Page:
BB Cream Versus CC Cream: Let's Get To The Bottom Of The Coverage Debate
In the quest for dewy skin, there's no shortage of buttery, skin-care-meets-makeup formulas. Enter, your BB and CC creams, meant to give your skin that effortless, woke-up-with-no-blemishes glow. While both can cover up acne and discoloration, there are slight (emphasis on slight) nuances to the two that mind a little beauty lesson. That said, let's dive into the makeup alphabet, starting with BB versus CC creams, plus which one you should use.
What is a BB cream?
"They typically contain skin care ingredients to keep the skin's natural glow," explains Joanna Vargas, celebrity facialist and founder of Joanna Vargas Salons and Skin Care. So if you're looking for a lightweight base that straddles both skin care and makeup, BB cream is your go-to.
For even more of a skin care boost, makeup artist Alexandra Compton, product development manager at clean beauty retailer Credo, suggests mixing your BB cream with your moisturizer or face oil. If you're hoping to resemble a dewdrop (or a crystal pane of glass, perhaps?), consider this makeup artist hack: "It will change the finish from dewy to dewiest," she says.
Try these products:
jane iredale Glow Time Full Coverage Mineral BB Cream
Lily Lolo BB Cream
COOLA Rōsilliance Organic BB+ Cream SPF 30
What is a CC cream?
CC creams also give you that coverage, but their emphasis is more on evening out skin tone. CC stands for "color correcting," and these creams typically have a more whipped, creamy consistency than your average BB.
While brands may incorporate SPF into the formula (see our recs, below), that's usually where they draw the line in terms of skin care benefits. CC creams don't have as many hydrating ingredients as a trusty BB cream: "They might have a few luminizing properties, but they're mostly about the mix of pigments to even out skin tone," says makeup artist Jenny Patinkin. So if you're noticing any hyperpigmentation or redness, a CC cream may be just what you need.
That said, reach for the CC cream if you're looking to treat and conceal any imperfections, and stick to a BB cream for sheer coverage. "You can focus the creams on areas of concern, like darkness under the eyes or redness around the nose and cheeks," Compton explains. "Or you can easily apply all over like you would a face cream." The ball is in your court, here.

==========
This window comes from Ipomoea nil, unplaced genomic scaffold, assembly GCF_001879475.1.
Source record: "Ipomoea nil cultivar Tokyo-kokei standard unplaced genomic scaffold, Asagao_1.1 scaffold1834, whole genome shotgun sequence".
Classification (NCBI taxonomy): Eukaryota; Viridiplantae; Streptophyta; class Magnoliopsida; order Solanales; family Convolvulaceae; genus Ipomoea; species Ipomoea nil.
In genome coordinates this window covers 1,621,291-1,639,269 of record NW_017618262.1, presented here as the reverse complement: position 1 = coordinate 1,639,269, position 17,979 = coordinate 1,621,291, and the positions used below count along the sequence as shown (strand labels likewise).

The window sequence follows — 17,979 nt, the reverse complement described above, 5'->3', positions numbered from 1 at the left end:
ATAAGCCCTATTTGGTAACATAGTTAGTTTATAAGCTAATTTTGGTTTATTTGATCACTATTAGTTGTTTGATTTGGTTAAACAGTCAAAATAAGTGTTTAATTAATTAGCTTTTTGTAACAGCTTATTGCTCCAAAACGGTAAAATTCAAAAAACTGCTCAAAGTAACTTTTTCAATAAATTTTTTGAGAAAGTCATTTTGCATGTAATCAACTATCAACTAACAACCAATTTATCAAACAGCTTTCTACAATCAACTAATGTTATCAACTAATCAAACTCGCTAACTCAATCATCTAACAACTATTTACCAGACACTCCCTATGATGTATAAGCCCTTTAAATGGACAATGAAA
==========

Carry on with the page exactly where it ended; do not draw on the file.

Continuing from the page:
Try these products:
Juice Beauty Stem Cellular CC Cream SPF 30
Erborian CC Color Correcting & Redness Reducing Broad Spectrum SPF 25
By Terry Brightening CC Serum
What about foundation?
You're probably thinking, If BB and CC creams provide coverage, aren't they essentially the same as foundation?
BB and CC creams are, at their core, foundations. But think of "foundation" as a big umbrella term with varying amounts of coverage—that's where your BB and CC creams come into play. You can even layer your BB or CC creams if you're looking for some more coverage, says Compton, or use them as primers before laying on the concealer: "If you want a very natural skin finish but are struggling with areas of discoloration from sun damage or scarring, apply a BB or CC cream on the entire face and focus a concealer on areas of concern."
That's not to say a proper foundation doesn't have its advantages; foundations can have a spectrum of coverage options themselves (from extra-light to heavy), as well as a wide range of shades. And despite the heavier coverage, there are a multitude of ways to apply them without looking too cakey.
What about tinted moisturizers?
A tinted moisturizer is usually the lightest of the bunch, providing only a wash of coverage. (Although, you can find fairly pigmented options.) At its core it's, well, a moisturizer—sometimes incorporating SPF with just a touch of pigment to give you an incredibly natural-looking glow. Think of BB and CC creams as just a step or two heavier, says Patinkin; the difference isn't much, admittedly, but sometimes that extra step is just what you need for a pesky blemish to remain hidden.
The bottom line.
If there were a hierarchy in terms of coverage, it would go as follows: tinted moisturizer, BB cream, CC cream, then finally foundation. While BB and CC creams have slightly skewed benefits (treatment-oriented ingredients versus evening out skin tone), both are great options for those who want to mask any blemishes without the feel of a heavy foundation. Whether you're partial to the bounce-and-swipe of a beauty blender or using your (clean!) fingers, you can rely on BB and CC creams to elevate your dewy look, all while letting your natural skin texture live on.
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